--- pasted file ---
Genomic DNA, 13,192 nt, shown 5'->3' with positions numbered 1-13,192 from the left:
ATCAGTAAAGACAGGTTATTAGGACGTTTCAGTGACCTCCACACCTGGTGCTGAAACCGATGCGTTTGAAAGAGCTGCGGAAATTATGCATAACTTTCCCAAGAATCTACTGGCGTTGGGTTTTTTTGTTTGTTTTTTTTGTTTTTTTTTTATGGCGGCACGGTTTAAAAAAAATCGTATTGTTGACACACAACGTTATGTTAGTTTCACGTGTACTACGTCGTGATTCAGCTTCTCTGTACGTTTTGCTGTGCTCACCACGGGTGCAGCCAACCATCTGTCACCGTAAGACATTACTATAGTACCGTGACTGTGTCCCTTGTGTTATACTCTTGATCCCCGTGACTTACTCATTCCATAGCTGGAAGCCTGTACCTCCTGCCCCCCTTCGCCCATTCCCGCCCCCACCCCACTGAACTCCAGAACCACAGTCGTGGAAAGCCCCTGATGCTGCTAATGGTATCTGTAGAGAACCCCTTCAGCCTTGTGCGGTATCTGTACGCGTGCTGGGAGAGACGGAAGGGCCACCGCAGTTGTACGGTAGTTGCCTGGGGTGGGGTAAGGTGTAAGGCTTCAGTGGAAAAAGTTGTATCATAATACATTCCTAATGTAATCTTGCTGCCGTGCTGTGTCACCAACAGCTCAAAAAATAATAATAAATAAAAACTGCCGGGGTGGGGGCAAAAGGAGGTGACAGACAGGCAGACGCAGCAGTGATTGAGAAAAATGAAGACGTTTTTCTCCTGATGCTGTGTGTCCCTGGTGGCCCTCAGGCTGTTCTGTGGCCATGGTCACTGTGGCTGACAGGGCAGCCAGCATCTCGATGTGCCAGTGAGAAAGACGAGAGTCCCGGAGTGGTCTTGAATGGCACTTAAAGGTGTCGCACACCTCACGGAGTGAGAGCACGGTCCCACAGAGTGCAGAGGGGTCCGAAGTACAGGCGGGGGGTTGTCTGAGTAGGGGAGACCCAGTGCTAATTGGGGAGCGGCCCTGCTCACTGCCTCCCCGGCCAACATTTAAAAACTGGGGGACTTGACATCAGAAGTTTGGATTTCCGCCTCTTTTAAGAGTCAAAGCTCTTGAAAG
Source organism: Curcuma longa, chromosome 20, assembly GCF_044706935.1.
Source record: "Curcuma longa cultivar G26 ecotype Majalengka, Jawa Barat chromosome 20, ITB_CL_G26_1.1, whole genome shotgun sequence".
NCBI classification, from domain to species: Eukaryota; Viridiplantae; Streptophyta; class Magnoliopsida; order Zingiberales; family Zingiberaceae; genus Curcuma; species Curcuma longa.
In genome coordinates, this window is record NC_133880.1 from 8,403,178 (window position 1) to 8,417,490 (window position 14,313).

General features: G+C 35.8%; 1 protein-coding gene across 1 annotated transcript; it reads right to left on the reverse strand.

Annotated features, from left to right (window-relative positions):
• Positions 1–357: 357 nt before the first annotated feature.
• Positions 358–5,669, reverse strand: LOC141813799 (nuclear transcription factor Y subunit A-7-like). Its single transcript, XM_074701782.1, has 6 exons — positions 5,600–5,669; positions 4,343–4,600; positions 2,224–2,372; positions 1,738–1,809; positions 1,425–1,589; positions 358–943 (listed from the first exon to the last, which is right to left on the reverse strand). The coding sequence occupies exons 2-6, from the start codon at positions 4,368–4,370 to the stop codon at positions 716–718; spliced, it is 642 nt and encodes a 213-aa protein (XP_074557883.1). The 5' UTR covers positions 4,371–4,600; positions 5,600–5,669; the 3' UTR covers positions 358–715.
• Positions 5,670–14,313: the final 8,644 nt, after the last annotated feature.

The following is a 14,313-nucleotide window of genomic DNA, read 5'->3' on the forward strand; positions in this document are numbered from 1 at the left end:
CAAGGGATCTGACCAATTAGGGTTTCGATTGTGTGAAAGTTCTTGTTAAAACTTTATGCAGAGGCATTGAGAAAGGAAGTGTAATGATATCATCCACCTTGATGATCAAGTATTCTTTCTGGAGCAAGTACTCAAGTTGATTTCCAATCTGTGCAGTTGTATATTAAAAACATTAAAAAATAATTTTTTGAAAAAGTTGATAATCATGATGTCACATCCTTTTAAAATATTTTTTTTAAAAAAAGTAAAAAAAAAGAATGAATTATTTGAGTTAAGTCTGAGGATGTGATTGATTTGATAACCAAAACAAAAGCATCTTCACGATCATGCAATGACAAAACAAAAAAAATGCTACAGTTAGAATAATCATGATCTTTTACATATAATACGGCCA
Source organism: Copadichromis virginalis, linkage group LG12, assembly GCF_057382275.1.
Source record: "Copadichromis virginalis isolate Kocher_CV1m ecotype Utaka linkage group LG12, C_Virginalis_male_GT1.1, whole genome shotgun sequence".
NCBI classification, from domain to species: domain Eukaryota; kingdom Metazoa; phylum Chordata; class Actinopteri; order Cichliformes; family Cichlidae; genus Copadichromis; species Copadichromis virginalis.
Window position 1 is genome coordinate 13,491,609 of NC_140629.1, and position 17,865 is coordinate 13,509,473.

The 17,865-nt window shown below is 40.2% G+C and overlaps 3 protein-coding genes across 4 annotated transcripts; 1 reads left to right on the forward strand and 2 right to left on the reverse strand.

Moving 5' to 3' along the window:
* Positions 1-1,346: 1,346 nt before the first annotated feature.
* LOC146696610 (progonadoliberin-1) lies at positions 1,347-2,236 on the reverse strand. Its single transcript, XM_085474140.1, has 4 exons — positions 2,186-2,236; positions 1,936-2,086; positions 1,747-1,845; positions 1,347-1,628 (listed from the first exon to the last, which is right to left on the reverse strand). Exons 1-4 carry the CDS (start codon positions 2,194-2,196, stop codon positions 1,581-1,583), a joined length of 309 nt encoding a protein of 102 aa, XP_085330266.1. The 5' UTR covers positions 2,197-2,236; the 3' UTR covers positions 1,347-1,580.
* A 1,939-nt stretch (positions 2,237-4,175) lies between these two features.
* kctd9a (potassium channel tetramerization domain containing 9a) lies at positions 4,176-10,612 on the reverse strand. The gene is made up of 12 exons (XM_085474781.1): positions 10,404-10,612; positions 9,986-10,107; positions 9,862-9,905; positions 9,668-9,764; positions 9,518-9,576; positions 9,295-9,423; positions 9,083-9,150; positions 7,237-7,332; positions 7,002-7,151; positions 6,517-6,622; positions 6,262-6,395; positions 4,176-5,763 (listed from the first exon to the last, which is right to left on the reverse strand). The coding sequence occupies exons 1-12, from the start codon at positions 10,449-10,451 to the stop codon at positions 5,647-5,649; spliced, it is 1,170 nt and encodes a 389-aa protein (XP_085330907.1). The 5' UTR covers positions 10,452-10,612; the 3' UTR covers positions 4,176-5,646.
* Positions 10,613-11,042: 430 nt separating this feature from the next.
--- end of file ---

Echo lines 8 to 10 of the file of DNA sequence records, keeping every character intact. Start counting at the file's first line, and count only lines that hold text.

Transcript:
Annotated features, from left to right (window-relative positions):
• Positions 1–357: 357 nt before the first annotated feature.
• Positions 358–5,669, reverse strand: LOC141813799 (nuclear transcription factor Y subunit A-7-like). Its single transcript, XM_074701782.1, has 6 exons — positions 5,600–5,669; positions 4,343–4,600; positions 2,224–2,372; positions 1,738–1,809; positions 1,425–1,589; positions 358–943 (listed from the first exon to the last, which is right to left on the reverse strand). The coding sequence occupies exons 2-6, from the start codon at positions 4,368–4,370 to the stop codon at positions 716–718; spliced, it is 642 nt and encodes a 213-aa protein (XP_074557883.1). The 5' UTR covers positions 4,371–4,600; positions 5,600–5,669; the 3' UTR covers positions 358–715.